One HSBC Center is undergoing an identity change.
The namesake signage on the city’s tallest building is set to be removed this week, two months before anchor tenant HSBC Bank USA N.A.’s lease expires, a bank spokesperson said Tuesday.
At the same time, the building’s owner is seeking approval from the Buffalo Common Council to change the address of the building to One Seneca Tower, said Steve Fitzmaurice, chief operating officer of Seneca One Realty LLC.
Removal of the four prominent HSBC signs signals a “new beginning” for the 42-year-old, 38-story tower ,whose occupancy rate is expected to fall to 5 percent in January, Fitzmaurice said.
“We’ll have to chart a different course going forward,” he said. “HSBC has been the anchor tenant for four years and that’s been great. They’re the reason the building exists to begin with, but it’s time to move onto our next phase.”
HSBC’s long-time lease ends Oct. 31. The global financial company for months has been moving the tower’s 2,000-some employees out of the building and into one of two other spaces: the nearby HSBC Atrium on Washington Street and the HSBC facility on Walden Avenue in Depew.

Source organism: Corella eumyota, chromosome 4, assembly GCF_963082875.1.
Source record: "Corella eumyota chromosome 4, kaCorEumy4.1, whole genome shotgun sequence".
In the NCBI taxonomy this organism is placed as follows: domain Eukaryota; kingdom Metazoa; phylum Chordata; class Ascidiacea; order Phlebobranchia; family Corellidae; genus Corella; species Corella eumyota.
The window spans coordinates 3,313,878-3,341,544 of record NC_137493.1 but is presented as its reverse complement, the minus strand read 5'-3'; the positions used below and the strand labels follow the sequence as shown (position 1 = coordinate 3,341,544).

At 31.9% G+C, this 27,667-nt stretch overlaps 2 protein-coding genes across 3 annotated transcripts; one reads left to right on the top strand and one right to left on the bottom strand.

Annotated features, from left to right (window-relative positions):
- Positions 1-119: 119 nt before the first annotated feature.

Last year, the bank sold its 195-branch Upstate New York retail network. It is investing $35 million to rehabilitate and refurbish both the HSBC Atrium and the Depew office, where workers will handle commercial banking, human resources, legal, risk and compliance, human resources, securities and IT operations.
The tower, meanwhile, currently has 15 tenants, Fitzmaurice said. That includes HSBC and the Phillips Lytle LLP law firm, which plans to move to its new headquarters at One Canalside before the end of the year.
For now, the future of the tower remains unknown. Seneca One Realty is facing a looming $75 million balloon payment to its lenders in January 2015.
Earlier this year, the Urban Land Institute suggested mixed-use development for the site, but some sort of reconciliation between the owner and the lenders would need to happen first, Fitzmaurice said.
He called the tower “a very relevant building” given its proximity to the ongoing development of the Canalside District and the tower’s location at the foot of Main Street.
“We’ve always been the book-end for downtown Buffalo,” he said. “Now we’re no longer the book-end. We’re the bridge ... so we think we’re in a great place right now.”